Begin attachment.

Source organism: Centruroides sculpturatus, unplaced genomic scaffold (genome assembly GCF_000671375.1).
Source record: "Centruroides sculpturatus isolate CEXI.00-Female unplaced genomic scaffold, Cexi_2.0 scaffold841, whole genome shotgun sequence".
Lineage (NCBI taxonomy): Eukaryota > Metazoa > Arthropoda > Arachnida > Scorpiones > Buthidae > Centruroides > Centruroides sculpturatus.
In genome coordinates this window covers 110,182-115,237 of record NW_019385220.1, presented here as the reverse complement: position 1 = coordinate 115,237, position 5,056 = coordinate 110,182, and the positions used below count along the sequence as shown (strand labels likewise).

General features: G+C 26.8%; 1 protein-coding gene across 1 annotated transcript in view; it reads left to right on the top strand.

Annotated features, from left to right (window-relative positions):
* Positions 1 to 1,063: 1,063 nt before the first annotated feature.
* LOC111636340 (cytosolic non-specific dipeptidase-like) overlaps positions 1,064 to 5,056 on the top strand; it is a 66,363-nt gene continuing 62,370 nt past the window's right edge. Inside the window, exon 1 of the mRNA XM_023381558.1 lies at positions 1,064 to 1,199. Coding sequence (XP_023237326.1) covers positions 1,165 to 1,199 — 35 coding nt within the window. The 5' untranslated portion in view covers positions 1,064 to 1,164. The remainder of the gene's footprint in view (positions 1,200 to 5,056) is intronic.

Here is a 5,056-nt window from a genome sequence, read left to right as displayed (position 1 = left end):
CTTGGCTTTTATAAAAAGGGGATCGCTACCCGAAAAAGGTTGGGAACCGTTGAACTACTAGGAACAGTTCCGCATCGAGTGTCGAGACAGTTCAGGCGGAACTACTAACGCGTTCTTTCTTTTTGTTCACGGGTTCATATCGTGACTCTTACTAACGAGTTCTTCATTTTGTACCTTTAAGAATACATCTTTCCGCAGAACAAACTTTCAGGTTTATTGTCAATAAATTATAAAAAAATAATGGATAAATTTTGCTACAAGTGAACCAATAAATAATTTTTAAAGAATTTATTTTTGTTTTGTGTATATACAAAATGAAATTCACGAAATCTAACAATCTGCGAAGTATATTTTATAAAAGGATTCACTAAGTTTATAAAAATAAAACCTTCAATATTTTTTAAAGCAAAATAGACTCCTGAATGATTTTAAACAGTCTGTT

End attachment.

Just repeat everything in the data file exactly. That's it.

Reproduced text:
Source organism: Centruroides sculpturatus, unplaced genomic scaffold (genome assembly GCF_000671375.1).
Source record: "Centruroides sculpturatus isolate CEXI.00-Female unplaced genomic scaffold, Cexi_2.0 scaffold841, whole genome shotgun sequence".
Lineage (NCBI taxonomy): Eukaryota > Metazoa > Arthropoda > Arachnida > Scorpiones > Buthidae > Centruroides > Centruroides sculpturatus.
In genome coordinates this window covers 110,182-115,237 of record NW_019385220.1, presented here as the reverse complement: position 1 = coordinate 115,237, position 5,056 = coordinate 110,182, and the positions used below count along the sequence as shown (strand labels likewise).

General features: G+C 26.8%; 1 protein-coding gene across 1 annotated transcript in view; it reads left to right on the top strand.

Annotated features, from left to right (window-relative positions):
* Positions 1 to 1,063: 1,063 nt before the first annotated feature.
* LOC111636340 (cytosolic non-specific dipeptidase-like) overlaps positions 1,064 to 5,056 on the top strand; it is a 66,363-nt gene continuing 62,370 nt past the window's right edge. Inside the window, exon 1 of the mRNA XM_023381558.1 lies at positions 1,064 to 1,199. Coding sequence (XP_023237326.1) covers positions 1,165 to 1,199 — 35 coding nt within the window. The 5' untranslated portion in view covers positions 1,064 to 1,164. The remainder of the gene's footprint in view (positions 1,200 to 5,056) is intronic.

Here is a 5,056-nt window from a genome sequence, read left to right as displayed (position 1 = left end):
CTTGGCTTTTATAAAAAGGGGATCGCTACCCGAAAAAGGTTGGGAACCGTTGAACTACTAGGAACAGTTCCGCATCGAGTGTCGAGACAGTTCAGGCGGAACTACTAACGCGTTCTTTCTTTTTGTTCACGGGTTCATATCGTGACTCTTACTAACGAGTTCTTCATTTTGTACCTTTAAGAATACATCTTTCCGCAGAACAAACTTTCAGGTTTATTGTCAATAAATTATAAAAAAATAATGGATAAATTTTGCTACAAGTGAACCAATAAATAATTTTTAAAGAATTTATTTTTGTTTTGTGTATATACAAAATGAAATTCACGAAATCTAACAATCTGCGAAGTATATTTTATAAAAGGATTCACTAAGTTTATAAAAATAAAACCTTCAATATTTTTTAAAGCAAAATAGACTCCTGAATGATTTTAAACAGTCTGTT